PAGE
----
Why I Bite My Nails / The Ups and Downs of Small Business Ownership

I bite my nails. They are ragged stubs. My hands embarrass me. They are the visual representation of a “disgusting habit” born of my anxiety, and God help me, I can’t stop. Every time I lift my camera to my face, I’m on display as much as my subject. If a picture is worth a thousand words, I’m pretty sure my hangnails are worth a million.

I love my job. It gives me freedom and independence. I am my own #bossbitch. I find meaning in my art. I meet new friends every day.

But running my own business, especially as an artist, is like trying to carry a weeks worth of grocery bags from the car to the house in one trip. It’s a lot. There is always more that I could be doing. There’s always a bag that gets left behind or dropped.

Blogging, Instagram, Facebook, Emails, Networking, Editing, Sessions, Client retention, Search Engine Optimization, Styled Shoots, Workshops, Gear Research, Accounting…. The list is endless.

When I feel my mind begin to spiral, I try to ground myself in physical space. I bite my nails. I let the list fade and I focus on two truths.

1. I am enough.

Just because there is more that I COULD be doing doesn’t mean that I SHOULD. I have a family. FFS, I’m a full-time creative entrepreneur with an 8 month old running amok on the floor while I work from the sofa. I’m running a small business and a household. I am a human in need of rest and a social life.

So, I prioritize. I say NO more than I say YES. I limit the number of weddings I take on because if I can’t remember my client’s names, I have forgotten my purpose. I automate what I can (shout out to Honeybook, BlogStomp, Photo Mechanic, and Later). I put reminders in my phone and then forget about them until the alarm goes off. I do my best. I have found that it is enough.

Thank you Brene Brown. If you have a pulse and haven’t read Daring Greatly, I would encourage you to do so. If you don’t have time or mental space to read a book, I feel you, and assure you, you’re enough.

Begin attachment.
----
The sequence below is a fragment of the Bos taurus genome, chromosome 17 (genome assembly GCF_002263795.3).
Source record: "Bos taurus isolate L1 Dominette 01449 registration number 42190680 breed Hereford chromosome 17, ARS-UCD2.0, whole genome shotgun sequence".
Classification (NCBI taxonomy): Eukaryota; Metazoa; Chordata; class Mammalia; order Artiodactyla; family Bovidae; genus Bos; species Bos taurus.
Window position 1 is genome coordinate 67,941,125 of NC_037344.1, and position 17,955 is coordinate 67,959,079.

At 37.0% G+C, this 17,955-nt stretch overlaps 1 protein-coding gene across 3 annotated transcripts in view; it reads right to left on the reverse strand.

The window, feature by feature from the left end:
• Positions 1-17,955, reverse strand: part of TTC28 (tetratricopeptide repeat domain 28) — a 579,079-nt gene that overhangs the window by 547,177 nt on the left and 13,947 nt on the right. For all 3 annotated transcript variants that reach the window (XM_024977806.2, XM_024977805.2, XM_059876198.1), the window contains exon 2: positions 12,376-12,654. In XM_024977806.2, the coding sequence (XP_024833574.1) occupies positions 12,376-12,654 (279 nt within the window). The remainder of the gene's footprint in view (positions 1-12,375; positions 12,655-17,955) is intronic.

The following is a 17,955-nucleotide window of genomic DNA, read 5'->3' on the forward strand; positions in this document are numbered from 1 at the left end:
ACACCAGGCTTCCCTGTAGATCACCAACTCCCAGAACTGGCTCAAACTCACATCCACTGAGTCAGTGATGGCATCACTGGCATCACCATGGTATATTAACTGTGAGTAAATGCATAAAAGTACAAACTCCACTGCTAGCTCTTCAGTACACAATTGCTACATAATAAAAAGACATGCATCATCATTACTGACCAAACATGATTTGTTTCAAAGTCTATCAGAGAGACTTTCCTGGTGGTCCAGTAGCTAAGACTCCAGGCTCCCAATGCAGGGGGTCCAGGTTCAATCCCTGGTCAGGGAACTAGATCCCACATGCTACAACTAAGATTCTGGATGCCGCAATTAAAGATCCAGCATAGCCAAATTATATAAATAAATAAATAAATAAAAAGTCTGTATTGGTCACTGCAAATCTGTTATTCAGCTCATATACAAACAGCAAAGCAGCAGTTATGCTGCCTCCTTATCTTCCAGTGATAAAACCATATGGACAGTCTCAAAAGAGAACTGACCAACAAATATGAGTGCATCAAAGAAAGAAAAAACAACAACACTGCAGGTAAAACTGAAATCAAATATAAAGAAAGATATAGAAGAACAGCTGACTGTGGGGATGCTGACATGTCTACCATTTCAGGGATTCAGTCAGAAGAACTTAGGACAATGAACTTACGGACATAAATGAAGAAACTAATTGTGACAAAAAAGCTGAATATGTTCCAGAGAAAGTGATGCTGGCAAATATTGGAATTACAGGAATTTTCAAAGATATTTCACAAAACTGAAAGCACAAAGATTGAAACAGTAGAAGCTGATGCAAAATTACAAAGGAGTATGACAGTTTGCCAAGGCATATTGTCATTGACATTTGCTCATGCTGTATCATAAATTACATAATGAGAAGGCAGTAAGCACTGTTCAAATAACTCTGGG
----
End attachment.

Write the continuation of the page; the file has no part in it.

2. People are the priority.

In an industry where awards and features are credibility, it’s easy to get sucked into the lie that people are a commodity to be traded and sold. I can shoot a wedding for the couple, or I can shoot it for myself. I can choose to photograph the things that national blogs care about, or I can photograph the things that matter to the couple. Sometimes, those things align and HOWDY-DOODY is that exciting! However, if awards are the reason behind my work- my work is not art. It’s a stock.

A great sage (Macklemore) once said, “Make the Money. Don’t let the money make you.” Of course, this is my livelihood, and my family depends on my income, but balance is key. On one hand, wedding photography is (frankly) a luxury. On the other hand, I believe that it is also of priceless value. But this post isn’t about why I charge what I charge, it’s about how I do what I do. When I keep people first, I am fulfilled in a way that industry celebrity and wealth can’t satisfy. Photography becomes a gift that I can bestow. My job becomes meaningful and makes the world a lovelier place. My clients see their beauty and I have empowered them.

Why do I share all of this?

Maybe you need to hear that you are enough and that if you put people first, your work will have meaning. If I’m honest, I’m writing this up as a reminder to myself of who I hope to be and a celebration of who I am right now- stubby nails and all.

Photo by  Lost Co  on  Unsplash

Photo by Lost Co on Unsplash